Barefoot, you are not crazy

Sarah Schultz

English: barefoot running

Have you seen anyone in those crazy looking toe shoes or actually running around town barefoot?

Are they crazy?  No.  For thousands of years humans have run barefoot, chasing their prey, running to school, or playing hide and seek.  All of this running was done on the forefoot or ball of the foot.  When the common running shoe was invented in the 1970’s, the running world was changed forever into heel or rear foot strikers.  Heel striking sends much greater forces through the foot and lower leg during running than forefoot striking.  Forefoot running using the calf muscle as a spring to propel you forward.

For more information on the science of barefoot running check out the Harvard University Biomechanics Lab at

Now you’re probably wondering, doesn't that hurt?  The answer is a little at first.  Now, before you go out and buy minimal or five finger shoes to protect your feet, you really do need to learn to run barefoot first.  Why?  Because when you run barefoot you can feel the ground under you and get tremendous feedback from your feet.  I personally felt like my feet were scraped up a bit but I looked at them and there were no scratches.  If you heel strike barefoot you will learn really quickly to stop doing that.  If you switch to a minimal shoe without learning to run barefoot, you most likely will continue heel striking and increase your injury rate.   The main reason that people get injuries from running in minimal shoes is because they haven’t trained their body to run barefoot yet.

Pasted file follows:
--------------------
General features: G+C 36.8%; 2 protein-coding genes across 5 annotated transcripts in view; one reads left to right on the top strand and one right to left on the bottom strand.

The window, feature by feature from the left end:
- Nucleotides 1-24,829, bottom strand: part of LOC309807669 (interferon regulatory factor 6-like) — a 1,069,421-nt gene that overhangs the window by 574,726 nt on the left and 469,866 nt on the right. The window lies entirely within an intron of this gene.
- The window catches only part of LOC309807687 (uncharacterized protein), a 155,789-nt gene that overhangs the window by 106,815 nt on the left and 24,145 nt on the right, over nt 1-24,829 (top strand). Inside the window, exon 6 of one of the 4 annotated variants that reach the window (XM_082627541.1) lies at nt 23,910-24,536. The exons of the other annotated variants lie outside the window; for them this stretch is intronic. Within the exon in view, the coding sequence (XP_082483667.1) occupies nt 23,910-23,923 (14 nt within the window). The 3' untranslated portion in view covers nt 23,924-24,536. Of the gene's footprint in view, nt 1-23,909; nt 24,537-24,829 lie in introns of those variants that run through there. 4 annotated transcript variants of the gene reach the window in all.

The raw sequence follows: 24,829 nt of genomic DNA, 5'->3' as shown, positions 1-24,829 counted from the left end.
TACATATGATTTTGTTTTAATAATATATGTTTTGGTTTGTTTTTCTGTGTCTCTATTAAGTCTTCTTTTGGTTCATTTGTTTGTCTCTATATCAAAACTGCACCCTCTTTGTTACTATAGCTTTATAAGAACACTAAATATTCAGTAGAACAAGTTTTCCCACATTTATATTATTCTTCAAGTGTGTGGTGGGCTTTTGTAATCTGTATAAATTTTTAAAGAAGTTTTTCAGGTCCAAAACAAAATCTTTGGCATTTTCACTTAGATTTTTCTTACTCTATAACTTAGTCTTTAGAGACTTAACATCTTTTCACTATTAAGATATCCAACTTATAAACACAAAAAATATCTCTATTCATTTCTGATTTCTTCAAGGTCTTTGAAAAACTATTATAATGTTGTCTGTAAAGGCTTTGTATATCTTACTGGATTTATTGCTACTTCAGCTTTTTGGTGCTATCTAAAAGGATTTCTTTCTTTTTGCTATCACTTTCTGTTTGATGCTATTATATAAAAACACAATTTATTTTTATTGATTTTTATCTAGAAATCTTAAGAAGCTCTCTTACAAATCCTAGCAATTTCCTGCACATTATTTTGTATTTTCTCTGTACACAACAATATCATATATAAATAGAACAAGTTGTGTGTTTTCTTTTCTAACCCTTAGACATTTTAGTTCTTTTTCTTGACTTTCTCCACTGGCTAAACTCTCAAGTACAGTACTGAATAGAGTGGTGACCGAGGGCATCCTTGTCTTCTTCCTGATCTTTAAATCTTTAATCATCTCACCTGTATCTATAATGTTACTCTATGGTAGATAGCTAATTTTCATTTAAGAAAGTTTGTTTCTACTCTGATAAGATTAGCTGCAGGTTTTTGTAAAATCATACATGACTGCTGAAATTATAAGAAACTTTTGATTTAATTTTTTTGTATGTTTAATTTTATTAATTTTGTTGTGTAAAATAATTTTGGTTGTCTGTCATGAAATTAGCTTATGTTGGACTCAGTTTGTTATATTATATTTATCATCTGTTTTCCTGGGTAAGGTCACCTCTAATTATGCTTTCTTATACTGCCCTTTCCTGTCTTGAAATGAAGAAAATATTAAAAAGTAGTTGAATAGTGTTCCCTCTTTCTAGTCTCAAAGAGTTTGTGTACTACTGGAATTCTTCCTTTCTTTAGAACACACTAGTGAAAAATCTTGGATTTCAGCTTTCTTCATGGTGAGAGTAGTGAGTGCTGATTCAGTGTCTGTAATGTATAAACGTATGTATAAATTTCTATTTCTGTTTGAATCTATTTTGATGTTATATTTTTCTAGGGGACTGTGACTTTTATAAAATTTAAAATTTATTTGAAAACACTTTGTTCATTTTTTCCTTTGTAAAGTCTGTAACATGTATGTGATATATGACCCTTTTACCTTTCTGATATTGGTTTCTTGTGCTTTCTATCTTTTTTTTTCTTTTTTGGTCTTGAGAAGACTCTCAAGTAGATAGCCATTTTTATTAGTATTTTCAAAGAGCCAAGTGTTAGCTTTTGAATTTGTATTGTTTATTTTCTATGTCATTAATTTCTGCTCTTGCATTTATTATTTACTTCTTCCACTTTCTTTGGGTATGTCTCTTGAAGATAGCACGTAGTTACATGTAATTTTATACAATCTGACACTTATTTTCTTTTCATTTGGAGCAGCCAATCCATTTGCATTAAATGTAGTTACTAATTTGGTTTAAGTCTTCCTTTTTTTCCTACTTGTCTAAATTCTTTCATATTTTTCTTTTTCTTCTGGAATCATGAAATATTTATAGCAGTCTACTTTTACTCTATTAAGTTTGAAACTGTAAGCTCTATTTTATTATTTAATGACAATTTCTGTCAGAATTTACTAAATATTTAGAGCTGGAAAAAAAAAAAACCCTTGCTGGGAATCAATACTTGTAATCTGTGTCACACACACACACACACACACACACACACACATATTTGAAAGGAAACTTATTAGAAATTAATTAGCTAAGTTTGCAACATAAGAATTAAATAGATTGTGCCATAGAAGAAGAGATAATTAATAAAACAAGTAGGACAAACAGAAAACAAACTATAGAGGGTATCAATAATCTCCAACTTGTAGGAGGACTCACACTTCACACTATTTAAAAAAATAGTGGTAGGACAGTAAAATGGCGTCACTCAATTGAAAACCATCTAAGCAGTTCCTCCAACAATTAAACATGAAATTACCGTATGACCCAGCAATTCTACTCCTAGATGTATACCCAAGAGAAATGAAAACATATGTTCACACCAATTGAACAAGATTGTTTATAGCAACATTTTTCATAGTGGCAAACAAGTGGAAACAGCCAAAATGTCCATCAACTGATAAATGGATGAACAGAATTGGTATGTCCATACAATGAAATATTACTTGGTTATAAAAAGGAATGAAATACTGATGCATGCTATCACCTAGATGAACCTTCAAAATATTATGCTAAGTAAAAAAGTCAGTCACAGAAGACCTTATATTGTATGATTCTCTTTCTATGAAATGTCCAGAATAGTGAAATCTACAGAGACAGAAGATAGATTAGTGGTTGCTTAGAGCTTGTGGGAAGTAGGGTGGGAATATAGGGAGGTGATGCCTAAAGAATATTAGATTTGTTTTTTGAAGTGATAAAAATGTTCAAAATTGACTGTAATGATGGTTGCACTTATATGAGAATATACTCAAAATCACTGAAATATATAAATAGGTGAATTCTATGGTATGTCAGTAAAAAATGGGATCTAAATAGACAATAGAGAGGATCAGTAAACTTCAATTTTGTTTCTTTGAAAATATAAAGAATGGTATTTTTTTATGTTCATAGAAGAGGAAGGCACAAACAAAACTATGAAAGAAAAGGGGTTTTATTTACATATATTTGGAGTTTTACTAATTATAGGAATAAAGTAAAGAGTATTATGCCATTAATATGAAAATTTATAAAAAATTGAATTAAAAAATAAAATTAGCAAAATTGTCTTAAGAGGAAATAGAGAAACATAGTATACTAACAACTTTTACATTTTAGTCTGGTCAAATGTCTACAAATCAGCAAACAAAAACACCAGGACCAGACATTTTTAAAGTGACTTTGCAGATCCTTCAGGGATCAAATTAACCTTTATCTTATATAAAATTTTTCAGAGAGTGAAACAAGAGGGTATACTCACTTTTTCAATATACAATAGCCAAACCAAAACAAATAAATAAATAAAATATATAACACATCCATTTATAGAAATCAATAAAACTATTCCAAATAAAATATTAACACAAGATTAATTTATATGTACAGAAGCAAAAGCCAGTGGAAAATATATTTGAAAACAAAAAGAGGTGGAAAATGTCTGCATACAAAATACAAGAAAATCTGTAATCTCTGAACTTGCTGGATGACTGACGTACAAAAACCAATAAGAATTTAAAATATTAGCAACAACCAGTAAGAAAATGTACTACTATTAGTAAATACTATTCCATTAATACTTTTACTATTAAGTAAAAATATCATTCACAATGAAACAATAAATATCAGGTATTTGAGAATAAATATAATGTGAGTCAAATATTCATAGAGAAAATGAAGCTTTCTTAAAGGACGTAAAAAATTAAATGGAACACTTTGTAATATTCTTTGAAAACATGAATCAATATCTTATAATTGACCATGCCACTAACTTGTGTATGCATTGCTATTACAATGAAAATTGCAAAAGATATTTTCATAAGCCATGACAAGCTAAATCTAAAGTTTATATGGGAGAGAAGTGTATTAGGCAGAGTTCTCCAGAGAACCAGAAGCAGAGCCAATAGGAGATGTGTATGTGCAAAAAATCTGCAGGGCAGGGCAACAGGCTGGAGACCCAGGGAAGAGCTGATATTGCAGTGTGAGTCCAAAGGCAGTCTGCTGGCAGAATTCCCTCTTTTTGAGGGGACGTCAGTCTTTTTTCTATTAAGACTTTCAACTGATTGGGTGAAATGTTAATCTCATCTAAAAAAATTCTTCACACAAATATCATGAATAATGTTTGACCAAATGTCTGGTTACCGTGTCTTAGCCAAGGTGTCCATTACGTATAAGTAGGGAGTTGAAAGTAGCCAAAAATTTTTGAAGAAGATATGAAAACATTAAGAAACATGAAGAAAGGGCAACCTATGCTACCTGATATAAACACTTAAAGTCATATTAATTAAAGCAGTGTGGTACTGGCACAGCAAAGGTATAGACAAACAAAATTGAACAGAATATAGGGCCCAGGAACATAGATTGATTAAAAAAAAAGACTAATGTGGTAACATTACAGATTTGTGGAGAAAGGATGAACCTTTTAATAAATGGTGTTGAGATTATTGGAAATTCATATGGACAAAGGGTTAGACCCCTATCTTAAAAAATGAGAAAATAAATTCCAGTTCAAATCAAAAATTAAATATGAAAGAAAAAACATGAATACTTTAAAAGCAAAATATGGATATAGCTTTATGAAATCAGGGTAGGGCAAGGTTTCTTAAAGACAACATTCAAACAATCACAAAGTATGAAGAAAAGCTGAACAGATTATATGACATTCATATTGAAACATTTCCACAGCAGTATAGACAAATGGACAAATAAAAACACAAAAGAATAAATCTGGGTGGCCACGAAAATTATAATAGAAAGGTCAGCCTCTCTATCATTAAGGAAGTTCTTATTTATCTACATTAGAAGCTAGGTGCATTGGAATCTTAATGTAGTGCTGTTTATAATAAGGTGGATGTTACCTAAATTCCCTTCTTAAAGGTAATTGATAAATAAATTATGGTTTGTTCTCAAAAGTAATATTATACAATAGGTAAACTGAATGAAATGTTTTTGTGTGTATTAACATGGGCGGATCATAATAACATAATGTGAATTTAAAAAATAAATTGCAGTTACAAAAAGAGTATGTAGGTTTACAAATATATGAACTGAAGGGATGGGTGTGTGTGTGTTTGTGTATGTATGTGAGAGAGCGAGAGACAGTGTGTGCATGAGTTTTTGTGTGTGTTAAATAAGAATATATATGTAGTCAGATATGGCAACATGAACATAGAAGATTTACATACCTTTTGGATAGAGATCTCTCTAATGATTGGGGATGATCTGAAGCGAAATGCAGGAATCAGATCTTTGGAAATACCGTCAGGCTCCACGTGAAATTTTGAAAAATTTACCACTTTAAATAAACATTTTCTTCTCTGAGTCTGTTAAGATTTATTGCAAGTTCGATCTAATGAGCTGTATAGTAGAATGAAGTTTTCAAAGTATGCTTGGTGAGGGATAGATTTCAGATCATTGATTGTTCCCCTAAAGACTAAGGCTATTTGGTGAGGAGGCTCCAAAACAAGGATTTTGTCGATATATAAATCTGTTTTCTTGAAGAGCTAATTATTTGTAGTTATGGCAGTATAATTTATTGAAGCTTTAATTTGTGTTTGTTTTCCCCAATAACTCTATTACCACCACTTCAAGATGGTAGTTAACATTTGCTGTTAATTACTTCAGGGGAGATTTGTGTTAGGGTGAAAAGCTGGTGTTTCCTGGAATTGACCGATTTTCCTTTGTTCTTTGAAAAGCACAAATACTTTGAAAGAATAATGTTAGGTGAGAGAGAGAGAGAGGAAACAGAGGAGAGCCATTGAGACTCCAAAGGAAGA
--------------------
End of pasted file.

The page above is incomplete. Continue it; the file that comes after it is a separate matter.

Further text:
How do I start?

  • Begin walking around barefoot every day for 30-60’ indoor and/or outside.
  • When you feel ready to try running outdoors go straight to running on a hard surface.  Running on sand or grass will not give you the same feedback of running on cement.
  • Run with the knees bent, don’t extend to a heel strike.
  • Lift your feet often.  Need to have a high cadence of 180 beats per minute.  A high cadence decreases the impact on the foot.
  • Start slow (not speed but miles) – it takes your calves two weeks to six months to adapt.
  • Don’t run barefoot two days in a row.
  • A sample program would be:


Monday Wednesday Friday
Week 1 5’ 5’ 10’
Week 2 10’ 10’ 15’
Week 3 15’ 15’ 20’
Week 4 20’ 20’ 25’


  • Listen to your feet.  If they hurt it is okay to walk.  Remember you are “waking” tissues that have been “asleep” for years!
  • Give yourself three months to adjust and learn the techniques of barefoot running.  At that point in time you may transition to miminalist shoes, however, you should continue to run barefoot 25 percent of the time.

Ready to give it a try?  You can find more information on barefoot running at and  Another good resource is Ken Bob Saxton’s “Barefoot Running: Step by Step”

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